President Tinubu to Consult Governors and Private Sector on New National Minimum Wage

Date:

ABUJA — President Bola Tinubu announced on Wednesday that he will consult with the 36 state governors and members of the organized private sector (OPS) before submitting an Executive Bill to the National Assembly to establish a new national minimum wage.

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Minister of Information and National Orientation, Mohammed Idris, disclosed this during a briefing with State House correspondents after the Federal Executive Council (FEC) meeting, which was presided over by President Tinubu at the Council Chamber, Presidential Villa, Abuja.

The minister revealed that a memo on the new minimum wage report was presented to the council but was postponed to allow for broader consultations with governors and the private sector. Idris emphasized that the President aims to have an informed position before proposing a figure for the national minimum wage.

In April, the Kaduna State House of Assembly initiated a probe into former Governor Nasiru Ahmad El-Rufai’s tenure, focusing on loans, financial transactions, and contractual liabilities. This investigation led to allegations of money laundering and other financial infractions against El-Rufai, who has since filed a fundamental rights suit at the Federal High Court in Kaduna, arguing that he was not given a fair hearing by the House Committee.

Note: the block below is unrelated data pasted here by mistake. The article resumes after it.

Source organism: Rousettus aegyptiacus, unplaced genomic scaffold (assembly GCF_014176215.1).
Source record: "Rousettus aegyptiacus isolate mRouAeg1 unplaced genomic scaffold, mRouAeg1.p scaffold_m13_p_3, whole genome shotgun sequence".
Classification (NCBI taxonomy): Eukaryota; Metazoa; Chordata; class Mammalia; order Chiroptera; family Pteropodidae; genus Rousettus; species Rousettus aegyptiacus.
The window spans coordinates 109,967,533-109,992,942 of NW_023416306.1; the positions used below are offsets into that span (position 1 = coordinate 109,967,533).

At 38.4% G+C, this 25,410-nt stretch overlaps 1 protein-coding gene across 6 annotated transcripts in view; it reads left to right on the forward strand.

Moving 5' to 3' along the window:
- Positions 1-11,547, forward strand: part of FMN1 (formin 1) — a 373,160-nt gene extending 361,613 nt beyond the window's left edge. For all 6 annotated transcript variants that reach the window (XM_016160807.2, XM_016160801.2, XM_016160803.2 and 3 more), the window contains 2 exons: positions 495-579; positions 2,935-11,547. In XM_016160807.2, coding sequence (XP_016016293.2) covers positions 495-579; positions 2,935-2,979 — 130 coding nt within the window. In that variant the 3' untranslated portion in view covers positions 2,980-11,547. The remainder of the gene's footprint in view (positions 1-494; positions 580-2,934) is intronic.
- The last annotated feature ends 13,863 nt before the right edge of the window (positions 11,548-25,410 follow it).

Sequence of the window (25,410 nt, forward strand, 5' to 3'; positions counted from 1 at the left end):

At the end of the tripartite committee meeting on the new national minimum wage, the government team and OPS proposed N62,000, up from the current N30,000. However, the Nigeria Labour Congress (NLC) and the Trade Union Congress (TUC) demanded a living wage of N250,000. NLC President Joe Ajaero expressed expectations for the President to reach out to the tripartite committee members to harmonize the figure.

Minister Idris clarified, “The Federal Executive Council deliberated on the report of the Tripartite Committee on the New National Minimum Wage. Because this issue involves the federal, state, and local governments, as well as the organized private sector and labor, the memo was stepped down to enable Mr. President to consult further with the state governors and the private sector.”

Reacting to the President’s decision, the NLC’s General Secretary, Emmanuel Ugboaja, asserted that the era of paying slave wages is over. He emphasized that Nigerian workers should not be treated as slaves and that tripartism, involving the government, employers, and workers, should be the standard practice.

In contrast, the Director-General of the Nigeria Employers Consultative Association (NECA), Adewale Oyerinde, warned that approving a new national minimum wage above N62,000 could lead to crises and job losses. Oyerinde highlighted that the N62,000 figure was already a painful concession and was based on certain conditions, including the suspension of new electricity tariffs and the introduction of new taxes.

He explained that setting a minimum wage beyond what the private sector can afford would result in non-compliance and increase the number of disputes brought before the National Industrial Court. Oyerinde also cautioned that higher wages could drive businesses out of the country, exacerbating unemployment and insecurity. He stressed that the ability to pay should remain a fundamental consideration in setting the national minimum wage.

By Naija247news
By Naija247newshttps://www.naija247news.com/
Naija247news is an investigative news platform that tracks news on Nigerian Economy, Business, Politics, Financial and Africa and Global Economy.

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